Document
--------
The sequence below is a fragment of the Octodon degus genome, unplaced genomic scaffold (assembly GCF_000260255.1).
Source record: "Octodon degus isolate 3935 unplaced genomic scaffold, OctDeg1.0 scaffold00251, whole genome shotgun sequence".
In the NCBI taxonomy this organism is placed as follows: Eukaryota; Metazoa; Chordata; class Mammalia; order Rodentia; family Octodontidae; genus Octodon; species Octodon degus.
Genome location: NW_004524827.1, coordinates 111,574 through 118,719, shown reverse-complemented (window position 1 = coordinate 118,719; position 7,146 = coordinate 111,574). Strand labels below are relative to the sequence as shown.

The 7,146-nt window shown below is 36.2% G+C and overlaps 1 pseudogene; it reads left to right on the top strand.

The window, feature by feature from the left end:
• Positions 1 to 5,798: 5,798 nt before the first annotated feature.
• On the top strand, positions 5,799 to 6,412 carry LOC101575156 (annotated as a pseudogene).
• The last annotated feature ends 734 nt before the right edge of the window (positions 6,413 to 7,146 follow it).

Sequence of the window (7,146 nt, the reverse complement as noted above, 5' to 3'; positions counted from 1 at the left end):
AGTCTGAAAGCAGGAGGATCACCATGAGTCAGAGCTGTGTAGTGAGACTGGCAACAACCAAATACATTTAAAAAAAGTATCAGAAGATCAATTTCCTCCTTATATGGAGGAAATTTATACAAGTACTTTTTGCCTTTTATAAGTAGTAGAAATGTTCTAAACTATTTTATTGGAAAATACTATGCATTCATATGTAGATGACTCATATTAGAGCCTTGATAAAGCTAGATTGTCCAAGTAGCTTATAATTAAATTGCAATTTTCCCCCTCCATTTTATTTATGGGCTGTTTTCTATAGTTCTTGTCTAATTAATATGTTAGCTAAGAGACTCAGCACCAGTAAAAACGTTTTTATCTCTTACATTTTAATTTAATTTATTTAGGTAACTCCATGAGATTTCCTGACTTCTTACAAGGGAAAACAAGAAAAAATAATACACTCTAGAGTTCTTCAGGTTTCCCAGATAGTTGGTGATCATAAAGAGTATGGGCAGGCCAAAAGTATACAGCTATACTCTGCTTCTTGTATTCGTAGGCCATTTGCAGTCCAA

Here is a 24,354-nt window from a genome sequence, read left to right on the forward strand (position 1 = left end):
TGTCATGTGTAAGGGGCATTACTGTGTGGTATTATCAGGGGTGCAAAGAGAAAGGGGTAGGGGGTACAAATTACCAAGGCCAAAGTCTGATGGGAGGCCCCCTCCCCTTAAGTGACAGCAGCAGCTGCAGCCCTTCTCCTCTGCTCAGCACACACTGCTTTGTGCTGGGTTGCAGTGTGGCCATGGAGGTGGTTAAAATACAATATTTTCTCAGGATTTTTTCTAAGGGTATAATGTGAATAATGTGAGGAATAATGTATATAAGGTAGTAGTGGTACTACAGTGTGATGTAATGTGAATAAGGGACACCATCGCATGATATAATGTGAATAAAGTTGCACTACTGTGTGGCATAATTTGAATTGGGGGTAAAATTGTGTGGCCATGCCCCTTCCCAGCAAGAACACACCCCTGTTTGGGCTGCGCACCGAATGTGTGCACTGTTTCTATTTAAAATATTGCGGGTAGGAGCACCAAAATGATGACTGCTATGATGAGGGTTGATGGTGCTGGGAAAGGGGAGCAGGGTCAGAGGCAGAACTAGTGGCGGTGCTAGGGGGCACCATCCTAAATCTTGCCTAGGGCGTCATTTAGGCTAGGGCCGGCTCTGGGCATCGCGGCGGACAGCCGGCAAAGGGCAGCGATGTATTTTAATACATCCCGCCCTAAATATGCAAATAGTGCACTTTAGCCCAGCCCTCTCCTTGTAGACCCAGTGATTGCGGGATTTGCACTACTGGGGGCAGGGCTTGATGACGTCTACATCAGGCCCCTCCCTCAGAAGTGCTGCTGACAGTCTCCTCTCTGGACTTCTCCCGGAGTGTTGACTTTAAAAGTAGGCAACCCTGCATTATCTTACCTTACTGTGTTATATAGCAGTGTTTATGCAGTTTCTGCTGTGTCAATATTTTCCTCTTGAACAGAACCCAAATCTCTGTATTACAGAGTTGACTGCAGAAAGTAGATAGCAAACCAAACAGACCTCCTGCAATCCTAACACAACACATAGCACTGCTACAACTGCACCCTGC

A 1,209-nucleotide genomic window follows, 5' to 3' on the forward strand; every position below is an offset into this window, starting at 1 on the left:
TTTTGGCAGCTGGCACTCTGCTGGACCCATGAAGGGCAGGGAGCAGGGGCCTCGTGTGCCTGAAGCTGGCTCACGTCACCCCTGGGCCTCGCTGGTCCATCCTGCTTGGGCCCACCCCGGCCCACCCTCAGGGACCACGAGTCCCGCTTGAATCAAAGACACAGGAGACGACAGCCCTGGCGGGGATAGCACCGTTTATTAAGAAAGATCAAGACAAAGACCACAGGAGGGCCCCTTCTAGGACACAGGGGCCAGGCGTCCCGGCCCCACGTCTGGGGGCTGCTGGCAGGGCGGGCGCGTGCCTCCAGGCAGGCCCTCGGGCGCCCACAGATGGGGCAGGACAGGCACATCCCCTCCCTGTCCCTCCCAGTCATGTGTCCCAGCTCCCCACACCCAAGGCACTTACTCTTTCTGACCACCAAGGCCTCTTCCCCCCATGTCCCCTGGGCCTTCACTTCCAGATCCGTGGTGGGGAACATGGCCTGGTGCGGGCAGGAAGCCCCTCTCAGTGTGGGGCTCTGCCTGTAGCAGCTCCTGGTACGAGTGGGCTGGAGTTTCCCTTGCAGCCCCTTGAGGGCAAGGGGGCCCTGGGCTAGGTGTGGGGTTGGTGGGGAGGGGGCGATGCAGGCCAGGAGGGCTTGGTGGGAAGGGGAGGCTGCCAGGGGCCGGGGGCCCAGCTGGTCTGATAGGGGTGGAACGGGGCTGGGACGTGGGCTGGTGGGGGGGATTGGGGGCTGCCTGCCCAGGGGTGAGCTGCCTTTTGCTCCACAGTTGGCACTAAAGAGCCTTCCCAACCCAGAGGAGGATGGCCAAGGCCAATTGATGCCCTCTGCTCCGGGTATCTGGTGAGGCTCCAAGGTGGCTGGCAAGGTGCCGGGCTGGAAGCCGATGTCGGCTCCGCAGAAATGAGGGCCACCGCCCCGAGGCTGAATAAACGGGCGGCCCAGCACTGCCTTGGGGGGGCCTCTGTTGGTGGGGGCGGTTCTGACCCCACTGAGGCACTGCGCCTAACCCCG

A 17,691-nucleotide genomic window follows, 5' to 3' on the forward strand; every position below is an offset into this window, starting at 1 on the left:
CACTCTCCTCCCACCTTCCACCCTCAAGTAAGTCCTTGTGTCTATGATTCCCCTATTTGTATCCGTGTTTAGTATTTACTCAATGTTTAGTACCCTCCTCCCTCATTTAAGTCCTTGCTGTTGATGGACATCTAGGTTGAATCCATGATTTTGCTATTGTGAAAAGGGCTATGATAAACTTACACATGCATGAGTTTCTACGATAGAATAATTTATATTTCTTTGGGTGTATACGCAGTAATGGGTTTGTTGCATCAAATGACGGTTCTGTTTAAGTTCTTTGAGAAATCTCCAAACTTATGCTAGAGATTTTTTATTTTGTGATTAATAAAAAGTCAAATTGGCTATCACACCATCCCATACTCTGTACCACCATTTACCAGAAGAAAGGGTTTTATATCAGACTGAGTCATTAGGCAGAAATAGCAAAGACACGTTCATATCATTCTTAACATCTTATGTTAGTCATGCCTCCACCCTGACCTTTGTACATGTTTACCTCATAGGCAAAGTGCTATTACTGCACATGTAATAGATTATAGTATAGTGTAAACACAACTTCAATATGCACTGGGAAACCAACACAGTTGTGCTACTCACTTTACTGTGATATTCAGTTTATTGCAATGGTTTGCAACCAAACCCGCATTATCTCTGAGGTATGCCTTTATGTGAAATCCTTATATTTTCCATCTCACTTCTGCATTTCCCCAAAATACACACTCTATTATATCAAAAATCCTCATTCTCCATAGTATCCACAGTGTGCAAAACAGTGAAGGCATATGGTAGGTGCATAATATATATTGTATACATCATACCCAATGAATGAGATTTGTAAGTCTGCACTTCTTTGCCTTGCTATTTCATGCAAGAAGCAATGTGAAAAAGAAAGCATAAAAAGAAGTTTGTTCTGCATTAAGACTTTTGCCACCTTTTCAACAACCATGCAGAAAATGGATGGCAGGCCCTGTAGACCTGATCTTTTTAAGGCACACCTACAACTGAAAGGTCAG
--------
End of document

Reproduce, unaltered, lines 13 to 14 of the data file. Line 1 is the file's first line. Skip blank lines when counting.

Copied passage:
TGTCATGTGTAAGGGGCATTACTGTGTGGTATTATCAGGGGTGCAAAGAGAAAGGGGTAGGGGGTACAAATTACCAAGGCCAAAGTCTGATGGGAGGCCCCCTCCCCTTAAGTGACAGCAGCAGCTGCAGCCCTTCTCCTCTGCTCAGCACACACTGCTTTGTGCTGGGTTGCAGTGTGGCCATGGAGGTGGTTAAAATACAATATTTTCTCAGGATTTTTTCTAAGGGTATAATGTGAATAATGTGAGGAATAATGTATATAAGGTAGTAGTGGTACTACAGTGTGATGTAATGTGAATAAGGGACACCATCGCATGATATAATGTGAATAAAGTTGCACTACTGTGTGGCATAATTTGAATTGGGGGTAAAATTGTGTGGCCATGCCCCTTCCCAGCAAGAACACACCCCTGTTTGGGCTGCGCACCGAATGTGTGCACTGTTTCTATTTAAAATATTGCGGGTAGGAGCACCAAAATGATGACTGCTATGATGAGGGTTGATGGTGCTGGGAAAGGGGAGCAGGGTCAGAGGCAGAACTAGTGGCGGTGCTAGGGGGCACCATCCTAAATCTTGCCTAGGGCGTCATTTAGGCTAGGGCCGGCTCTGGGCATCGCGGCGGACAGCCGGCAAAGGGCAGCGATGTATTTTAATACATCCCGCCCTAAATATGCAAATAGTGCACTTTAGCCCAGCCCTCTCCTTGTAGACCCAGTGATTGCGGGATTTGCACTACTGGGGGCAGGGCTTGATGACGTCTACATCAGGCCCCTCCCTCAGAAGTGCTGCTGACAGTCTCCTCTCTGGACTTCTCCCGGAGTGTTGACTTTAAAAGTAGGCAACCCTGCATTATCTTACCTTACTGTGTTATATAGCAGTGTTTATGCAGTTTCTGCTGTGTCAATATTTTCCTCTTGAACAGAACCCAAATCTCTGTATTACAGAGTTGACTGCAGAAAGTAGATAGCAAACCAAACAGACCTCCTGCAATCCTAACACAACACATAGCACTGCTACAACTGCACCCTGC

A 1,209-nucleotide genomic window follows, 5' to 3' on the forward strand; every position below is an offset into this window, starting at 1 on the left: